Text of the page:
She doesn’t fall for it. “You’ve been in too many psychology classes. Don’t change the subject,” she says.

The truth is, I like to think that my affinity for all that that cinnamon and nutmeg and crumbly, butter-soaked brown sugar in my sweet ‘taters mirrors my psyche, revealing a complicated, creative individual of eclectic interests; a guy who’d rather drown clinging to an interesting theory than float along on the security of a cold fact; a guy who wears bowties and likes living on the edge on occasion.”

She smirks. “Or maybe it just means you’re a sucker for cinnamon.”

“Well,” I say, “Perhaps your affection for Plain Jane pie may reflect your judicious, common sense, straight-shooting manner.” I’m patronizing here, and she knows it.

“Or maybe I just like my style of pie best of all,” she says.

She’s right, of course. As these food arguments go, it’s all a matter of personal taste. Because home cooking doesn’t inpinge on any deeply held moral or political conviction, it’s one issue in the South on which we can discuss ad nauseum, then agree to disagree without rancor.

And the fact is, when it comes to sweet potato pie, you won’t find me turning down either variety.

This holiday season, may all your desserts be worth arguing over.

VARbuzz tweaks and a new blogmaster

Just a few changes here at VARbuzz we want make you aware of:

  • For those of you who subscribe by e-mail, you may have noticed that the daily e-mail digest now contains the post author’s name. This took a little bit of blog magic on the part of VAR’s Editor & Information Manager, Andrew Kantor.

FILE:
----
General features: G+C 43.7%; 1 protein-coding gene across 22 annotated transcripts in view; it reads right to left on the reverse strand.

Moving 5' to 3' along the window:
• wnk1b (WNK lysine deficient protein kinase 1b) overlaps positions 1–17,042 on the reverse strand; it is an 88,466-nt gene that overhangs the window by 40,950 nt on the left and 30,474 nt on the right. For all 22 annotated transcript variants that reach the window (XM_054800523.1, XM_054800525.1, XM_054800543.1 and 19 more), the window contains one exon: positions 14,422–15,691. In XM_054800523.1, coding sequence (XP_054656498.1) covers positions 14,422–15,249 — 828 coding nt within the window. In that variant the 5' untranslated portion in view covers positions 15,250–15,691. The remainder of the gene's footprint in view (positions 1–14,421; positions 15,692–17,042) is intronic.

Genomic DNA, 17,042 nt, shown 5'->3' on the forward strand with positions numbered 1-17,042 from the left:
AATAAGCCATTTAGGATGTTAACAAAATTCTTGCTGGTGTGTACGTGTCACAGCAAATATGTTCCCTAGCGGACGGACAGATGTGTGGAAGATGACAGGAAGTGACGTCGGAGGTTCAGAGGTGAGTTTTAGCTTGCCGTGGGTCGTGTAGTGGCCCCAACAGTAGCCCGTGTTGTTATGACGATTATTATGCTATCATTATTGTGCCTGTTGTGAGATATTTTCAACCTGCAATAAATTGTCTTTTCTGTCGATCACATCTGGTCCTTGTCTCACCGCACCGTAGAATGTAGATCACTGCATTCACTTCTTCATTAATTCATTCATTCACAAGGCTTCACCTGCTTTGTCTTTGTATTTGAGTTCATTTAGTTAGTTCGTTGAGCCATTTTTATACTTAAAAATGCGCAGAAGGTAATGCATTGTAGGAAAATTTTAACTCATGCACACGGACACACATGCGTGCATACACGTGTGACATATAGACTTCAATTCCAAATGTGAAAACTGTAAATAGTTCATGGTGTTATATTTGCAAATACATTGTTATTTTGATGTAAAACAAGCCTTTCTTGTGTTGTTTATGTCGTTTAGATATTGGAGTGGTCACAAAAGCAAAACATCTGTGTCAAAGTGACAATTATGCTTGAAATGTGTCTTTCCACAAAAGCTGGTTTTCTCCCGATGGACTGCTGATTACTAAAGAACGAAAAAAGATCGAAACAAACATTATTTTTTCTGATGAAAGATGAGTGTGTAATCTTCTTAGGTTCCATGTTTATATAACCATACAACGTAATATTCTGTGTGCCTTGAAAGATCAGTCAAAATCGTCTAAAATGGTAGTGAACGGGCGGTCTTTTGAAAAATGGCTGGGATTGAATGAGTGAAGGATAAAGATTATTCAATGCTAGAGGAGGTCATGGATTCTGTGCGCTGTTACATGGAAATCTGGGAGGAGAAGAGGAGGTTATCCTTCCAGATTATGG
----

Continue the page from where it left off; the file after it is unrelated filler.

• andrew-kantor-mug-shotIn recognition of Andrew’s many contributions to VARbuzz over these past few months, he is taking over the reins as the VARbuzz Blogmaster. I’ll continue contributing to VARbuzz of course, but Andrew will now be the point man on the blog, including comment moderation (so let’s give him a nice welcome: everyone comment on this post two or seven times!). Unwilling to simply ride into the sunset, I’m taking the oh-so-venerable title of Blogmaster Emeritus.
  • Under Andrew’s reign, 2009 will bring some exciting changes to VARbuzz.  For one thing, we’re going to redesign the site and add some new features. For another thing, we’ll host a nation-wide Blog Brawl in March with fabulous prizes. Still another thing, we’ll be doing more contests like the Blog Brawl, but less — shall we say — intense for the participants.

Okay, now show Andrew how much you love him. Start leaving those multiple comments.

Virginians react to Governor Kaine’s proposed budget cuts

From Abingdon to Arlington, the Commonwealth’s news outlets are reporting the potential effects of Governor Kaine’s proposed 2009-2010 budget cuts, which were announced yesterday.